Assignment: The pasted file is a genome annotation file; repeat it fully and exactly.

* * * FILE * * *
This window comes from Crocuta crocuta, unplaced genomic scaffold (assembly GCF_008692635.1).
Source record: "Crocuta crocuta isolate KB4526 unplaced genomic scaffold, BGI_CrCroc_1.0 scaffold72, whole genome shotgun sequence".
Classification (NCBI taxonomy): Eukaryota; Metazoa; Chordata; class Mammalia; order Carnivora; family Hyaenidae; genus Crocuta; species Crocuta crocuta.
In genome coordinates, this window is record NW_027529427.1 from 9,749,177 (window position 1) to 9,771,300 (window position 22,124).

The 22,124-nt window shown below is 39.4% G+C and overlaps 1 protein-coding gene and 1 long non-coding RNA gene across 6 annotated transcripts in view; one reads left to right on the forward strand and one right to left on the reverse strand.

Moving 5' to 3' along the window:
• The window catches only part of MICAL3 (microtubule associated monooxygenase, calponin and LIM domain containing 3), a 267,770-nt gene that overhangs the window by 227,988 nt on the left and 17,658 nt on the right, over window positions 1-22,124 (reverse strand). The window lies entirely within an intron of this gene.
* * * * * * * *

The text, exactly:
This window comes from Crocuta crocuta, unplaced genomic scaffold (assembly GCF_008692635.1).
Source record: "Crocuta crocuta isolate KB4526 unplaced genomic scaffold, BGI_CrCroc_1.0 scaffold72, whole genome shotgun sequence".
Classification (NCBI taxonomy): Eukaryota; Metazoa; Chordata; class Mammalia; order Carnivora; family Hyaenidae; genus Crocuta; species Crocuta crocuta.
In genome coordinates, this window is record NW_027529427.1 from 9,749,177 (window position 1) to 9,771,300 (window position 22,124).

The 22,124-nt window shown below is 39.4% G+C and overlaps 1 protein-coding gene and 1 long non-coding RNA gene across 6 annotated transcripts in view; one reads left to right on the forward strand and one right to left on the reverse strand.

Moving 5' to 3' along the window:
• The window catches only part of MICAL3 (microtubule associated monooxygenase, calponin and LIM domain containing 3), a 267,770-nt gene that overhangs the window by 227,988 nt on the left and 17,658 nt on the right, over window positions 1-22,124 (reverse strand). The window lies entirely within an intron of this gene.